Posted on by Tycho Smith

Camera rig – DIY or Buy?


If you use a DSLR camera to take professional photos and videos, having a good DSLR shoulder rig is very important. DSLR cameras and mirrorless cameras are much smaller and lighter than the traditional filmmaking tools.

While there are many advantages of the small and light cameras, there are disadvantages too. One obvious drawback is the difficulty in stabilizing, especially if you work on a shooting job all day long, or require other accessories, like a follow focus or matte box.

First, we’ll address the frequently asked questions about on-camera microphones.

DIY or Buy A Camera Rig?

If you enjoy making things, you can create a camera rig from scratch – there are numerous DIY YouTube videos with detailed instructions and a list of tools that you’ll need.

However, although most of the materials are available at a machine shop, you may also need some equipment such as a milling machine and precision tools to make a good rig, and for a one-time camera rig making, the costs of these pieces of equipment can add up pretty quickly.

In light of these considerations, we’ll go through the functionalities and types of camera rigs, so you can find one that best fits your requirements.

Key Benefits of Camera Rigs

Most DSLR users search for a camera rig to serve the following purposes:

  1. Stabilize and protect the camera: The weight and size of a camera rig are factors of stabilization. Many prefer the added weight and slightly bigger rigs for this reason.
  2. Mount various video/filmmaking accessories: Cages and rods (or rails) allow you to attach accessories to your camera. They are the primary parts of almost every rig.
    1. Pro Tips: For a long day of shooting, you may need to change batteries and memory cards a few times. Therefore, make sure the camera rig you select has easy access to batteries and memory cards.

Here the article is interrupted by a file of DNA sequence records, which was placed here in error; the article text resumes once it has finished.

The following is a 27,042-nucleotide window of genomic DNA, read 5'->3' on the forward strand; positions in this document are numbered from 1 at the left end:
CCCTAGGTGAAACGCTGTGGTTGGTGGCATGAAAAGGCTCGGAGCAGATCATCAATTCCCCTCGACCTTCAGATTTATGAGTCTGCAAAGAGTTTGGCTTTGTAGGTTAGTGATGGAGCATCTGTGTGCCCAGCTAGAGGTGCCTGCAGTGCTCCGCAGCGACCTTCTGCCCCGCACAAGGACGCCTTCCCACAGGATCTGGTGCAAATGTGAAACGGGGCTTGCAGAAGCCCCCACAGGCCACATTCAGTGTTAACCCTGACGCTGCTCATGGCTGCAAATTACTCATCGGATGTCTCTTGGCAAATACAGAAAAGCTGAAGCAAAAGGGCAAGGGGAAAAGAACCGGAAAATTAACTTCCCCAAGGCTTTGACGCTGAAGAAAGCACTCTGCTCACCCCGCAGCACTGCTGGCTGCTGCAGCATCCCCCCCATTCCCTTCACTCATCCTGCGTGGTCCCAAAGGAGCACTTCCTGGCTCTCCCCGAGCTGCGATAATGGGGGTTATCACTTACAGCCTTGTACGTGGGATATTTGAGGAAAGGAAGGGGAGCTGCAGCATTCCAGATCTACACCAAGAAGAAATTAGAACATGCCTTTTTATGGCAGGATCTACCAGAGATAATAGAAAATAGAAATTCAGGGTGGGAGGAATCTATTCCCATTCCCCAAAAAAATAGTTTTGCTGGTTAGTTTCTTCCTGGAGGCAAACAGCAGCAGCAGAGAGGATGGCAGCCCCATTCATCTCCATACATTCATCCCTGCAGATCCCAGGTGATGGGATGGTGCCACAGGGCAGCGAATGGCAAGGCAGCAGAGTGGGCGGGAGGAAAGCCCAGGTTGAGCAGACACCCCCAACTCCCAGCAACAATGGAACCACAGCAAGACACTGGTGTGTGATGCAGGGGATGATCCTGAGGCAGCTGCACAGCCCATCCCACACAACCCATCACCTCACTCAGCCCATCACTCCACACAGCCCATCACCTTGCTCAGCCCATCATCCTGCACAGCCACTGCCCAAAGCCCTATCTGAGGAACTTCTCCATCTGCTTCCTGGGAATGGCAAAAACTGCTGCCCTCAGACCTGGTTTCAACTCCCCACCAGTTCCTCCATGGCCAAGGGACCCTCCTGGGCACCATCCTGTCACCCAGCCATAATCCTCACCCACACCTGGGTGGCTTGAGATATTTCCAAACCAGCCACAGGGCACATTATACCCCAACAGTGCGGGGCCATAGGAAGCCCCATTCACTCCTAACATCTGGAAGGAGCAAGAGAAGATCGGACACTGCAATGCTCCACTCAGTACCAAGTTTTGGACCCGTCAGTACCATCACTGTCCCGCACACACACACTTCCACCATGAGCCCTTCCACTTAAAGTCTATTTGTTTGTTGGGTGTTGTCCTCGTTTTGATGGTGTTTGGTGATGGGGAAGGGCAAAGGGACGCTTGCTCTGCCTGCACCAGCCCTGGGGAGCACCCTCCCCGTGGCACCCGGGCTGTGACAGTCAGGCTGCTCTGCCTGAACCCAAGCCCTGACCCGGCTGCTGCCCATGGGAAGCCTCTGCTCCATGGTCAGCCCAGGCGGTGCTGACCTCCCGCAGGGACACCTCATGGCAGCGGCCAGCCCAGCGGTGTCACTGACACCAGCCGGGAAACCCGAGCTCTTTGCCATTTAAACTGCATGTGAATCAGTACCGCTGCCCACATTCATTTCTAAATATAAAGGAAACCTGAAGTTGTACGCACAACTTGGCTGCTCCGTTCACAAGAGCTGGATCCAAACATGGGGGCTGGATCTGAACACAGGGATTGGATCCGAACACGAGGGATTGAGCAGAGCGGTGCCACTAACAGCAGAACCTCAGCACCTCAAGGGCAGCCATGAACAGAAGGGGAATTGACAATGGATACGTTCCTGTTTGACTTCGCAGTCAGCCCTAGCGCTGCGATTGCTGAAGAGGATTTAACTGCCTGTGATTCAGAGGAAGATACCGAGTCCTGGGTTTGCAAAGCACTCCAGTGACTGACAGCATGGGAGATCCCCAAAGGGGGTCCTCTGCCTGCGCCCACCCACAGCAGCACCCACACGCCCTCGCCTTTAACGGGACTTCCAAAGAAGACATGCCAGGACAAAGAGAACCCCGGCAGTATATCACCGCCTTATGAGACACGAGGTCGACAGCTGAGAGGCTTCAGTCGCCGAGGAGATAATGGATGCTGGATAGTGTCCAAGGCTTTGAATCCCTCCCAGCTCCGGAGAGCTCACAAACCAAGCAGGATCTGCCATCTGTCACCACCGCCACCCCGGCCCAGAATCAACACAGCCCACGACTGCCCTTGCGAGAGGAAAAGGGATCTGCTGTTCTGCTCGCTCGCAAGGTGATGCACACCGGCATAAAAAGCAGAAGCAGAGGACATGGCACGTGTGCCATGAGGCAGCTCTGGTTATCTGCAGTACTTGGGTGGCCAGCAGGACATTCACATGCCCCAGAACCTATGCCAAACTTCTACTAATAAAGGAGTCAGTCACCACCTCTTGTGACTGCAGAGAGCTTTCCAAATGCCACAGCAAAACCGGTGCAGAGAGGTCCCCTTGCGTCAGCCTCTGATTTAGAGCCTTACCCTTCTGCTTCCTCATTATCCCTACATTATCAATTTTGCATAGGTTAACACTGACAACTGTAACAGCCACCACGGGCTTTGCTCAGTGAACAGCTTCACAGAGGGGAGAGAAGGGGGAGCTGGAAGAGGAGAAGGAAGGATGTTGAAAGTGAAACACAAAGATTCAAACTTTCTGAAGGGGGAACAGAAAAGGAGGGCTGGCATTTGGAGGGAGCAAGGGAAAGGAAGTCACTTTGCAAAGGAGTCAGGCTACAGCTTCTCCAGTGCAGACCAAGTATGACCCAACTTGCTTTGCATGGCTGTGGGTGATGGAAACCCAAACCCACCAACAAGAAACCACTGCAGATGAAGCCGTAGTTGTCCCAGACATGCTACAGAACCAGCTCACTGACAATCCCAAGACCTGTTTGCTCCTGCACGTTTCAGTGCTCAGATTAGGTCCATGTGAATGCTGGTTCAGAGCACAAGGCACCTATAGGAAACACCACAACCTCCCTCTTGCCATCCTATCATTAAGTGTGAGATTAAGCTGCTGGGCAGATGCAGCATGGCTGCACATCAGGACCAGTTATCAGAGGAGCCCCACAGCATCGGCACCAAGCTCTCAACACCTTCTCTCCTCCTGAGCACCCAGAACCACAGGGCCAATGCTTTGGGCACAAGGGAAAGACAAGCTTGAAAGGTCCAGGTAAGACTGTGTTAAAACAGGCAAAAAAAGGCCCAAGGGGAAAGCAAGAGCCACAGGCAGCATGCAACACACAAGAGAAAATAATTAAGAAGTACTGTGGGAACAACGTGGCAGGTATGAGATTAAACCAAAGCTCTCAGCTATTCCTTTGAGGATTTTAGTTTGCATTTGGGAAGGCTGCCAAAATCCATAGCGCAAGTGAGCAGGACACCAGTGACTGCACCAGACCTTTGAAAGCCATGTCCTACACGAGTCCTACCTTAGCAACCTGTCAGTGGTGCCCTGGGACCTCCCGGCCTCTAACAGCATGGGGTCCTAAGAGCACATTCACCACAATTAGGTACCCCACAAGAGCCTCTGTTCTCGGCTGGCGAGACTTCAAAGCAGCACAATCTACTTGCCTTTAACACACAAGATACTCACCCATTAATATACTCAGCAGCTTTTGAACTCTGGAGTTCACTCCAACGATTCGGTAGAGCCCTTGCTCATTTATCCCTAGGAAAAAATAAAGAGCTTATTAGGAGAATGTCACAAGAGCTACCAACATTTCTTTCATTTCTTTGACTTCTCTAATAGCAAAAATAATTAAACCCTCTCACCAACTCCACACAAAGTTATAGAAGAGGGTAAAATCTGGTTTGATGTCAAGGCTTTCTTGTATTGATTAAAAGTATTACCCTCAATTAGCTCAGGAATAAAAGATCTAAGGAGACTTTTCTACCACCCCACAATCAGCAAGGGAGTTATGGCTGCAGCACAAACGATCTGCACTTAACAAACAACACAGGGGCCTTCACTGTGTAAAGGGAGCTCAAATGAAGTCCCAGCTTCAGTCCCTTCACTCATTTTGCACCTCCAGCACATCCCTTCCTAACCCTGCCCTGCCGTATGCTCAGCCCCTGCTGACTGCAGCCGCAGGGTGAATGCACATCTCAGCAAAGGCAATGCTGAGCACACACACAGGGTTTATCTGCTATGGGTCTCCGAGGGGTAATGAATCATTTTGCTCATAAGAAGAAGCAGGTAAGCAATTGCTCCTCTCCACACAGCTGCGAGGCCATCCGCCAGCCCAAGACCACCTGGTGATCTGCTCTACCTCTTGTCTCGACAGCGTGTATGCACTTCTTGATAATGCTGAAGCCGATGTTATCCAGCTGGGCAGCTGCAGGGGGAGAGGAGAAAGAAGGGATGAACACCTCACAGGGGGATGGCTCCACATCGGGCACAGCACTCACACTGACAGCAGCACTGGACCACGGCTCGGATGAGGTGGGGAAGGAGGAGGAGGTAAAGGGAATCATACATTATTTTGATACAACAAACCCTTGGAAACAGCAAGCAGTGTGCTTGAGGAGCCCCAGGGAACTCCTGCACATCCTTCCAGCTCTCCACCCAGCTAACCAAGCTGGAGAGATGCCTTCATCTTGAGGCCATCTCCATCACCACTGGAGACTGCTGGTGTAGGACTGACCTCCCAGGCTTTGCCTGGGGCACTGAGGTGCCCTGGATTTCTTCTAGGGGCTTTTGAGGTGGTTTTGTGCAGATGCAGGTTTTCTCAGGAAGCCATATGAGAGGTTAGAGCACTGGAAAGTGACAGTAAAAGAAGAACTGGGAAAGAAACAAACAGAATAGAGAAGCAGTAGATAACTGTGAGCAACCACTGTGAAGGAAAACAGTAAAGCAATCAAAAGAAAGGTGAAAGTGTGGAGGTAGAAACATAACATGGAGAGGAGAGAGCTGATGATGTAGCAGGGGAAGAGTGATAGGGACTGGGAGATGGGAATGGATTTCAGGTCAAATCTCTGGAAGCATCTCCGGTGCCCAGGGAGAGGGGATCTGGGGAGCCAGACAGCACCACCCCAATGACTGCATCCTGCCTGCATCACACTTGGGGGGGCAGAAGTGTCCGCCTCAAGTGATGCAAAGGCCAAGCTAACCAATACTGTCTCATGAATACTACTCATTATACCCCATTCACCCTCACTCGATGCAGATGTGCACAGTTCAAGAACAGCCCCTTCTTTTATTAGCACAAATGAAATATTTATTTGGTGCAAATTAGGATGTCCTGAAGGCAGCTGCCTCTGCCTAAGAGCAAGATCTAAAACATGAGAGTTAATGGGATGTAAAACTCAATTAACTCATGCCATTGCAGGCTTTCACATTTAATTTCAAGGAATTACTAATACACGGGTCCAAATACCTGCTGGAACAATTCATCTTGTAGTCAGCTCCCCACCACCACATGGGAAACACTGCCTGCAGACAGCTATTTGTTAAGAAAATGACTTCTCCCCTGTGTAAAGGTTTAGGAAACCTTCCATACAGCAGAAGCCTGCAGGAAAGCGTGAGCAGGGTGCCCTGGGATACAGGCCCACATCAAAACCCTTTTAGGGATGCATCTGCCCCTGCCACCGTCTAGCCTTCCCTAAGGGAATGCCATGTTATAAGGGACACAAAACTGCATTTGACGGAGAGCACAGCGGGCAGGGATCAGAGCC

3. Make it easy to move and maneuver: Depending on your situation and personal preference, you may choose one of the various designs: handheld, shoulder supported, or even hands-free.

Types of Camera Rigs

Handheld camera rigs: The simplest type is the handheld camera rigs with one or two handgrips. These make it easy to keep the screen at eye level but are not suitable for long shooting needs. The handheld camera rigs are especially popular among the GoPro/action camera communities.

Shoulder rigs: These are the most practical and relatively inexpensive camera rigs for adding stabilization and accessories. Some have a single-shoulder arm, some two-armed, and some include additional support.

Full-body harness (hands-free) video rig: To achieve hands-free flexibility and stability, some camera rigs incorporate a chest harness and padded shoulder support to transfer weight away from your arm to your body. These video rigs are often more expensive than the other two types but are best for long shooting projects.

Two Essential Accessories to Upgrade Your Camera Rig

As we mentioned above, one of the key benefits of the camera rigs allows you to attach additional accessories. Here are the two most popular/useful accessories for future upgrades:

 

  1. Follow focus to enable precise manual focus adjustments without touching the camera itself. https://www.movophoto.com/products/movo-f1x-precision-follow-focus-system
  2. Matte box, also known as barn doors, to keep the light/glare from the lens. https://www.movophoto.com/products/movo-mb400-mk-ii-professional-matte-box 

Here's what a fully equipped shoulder rig looks like: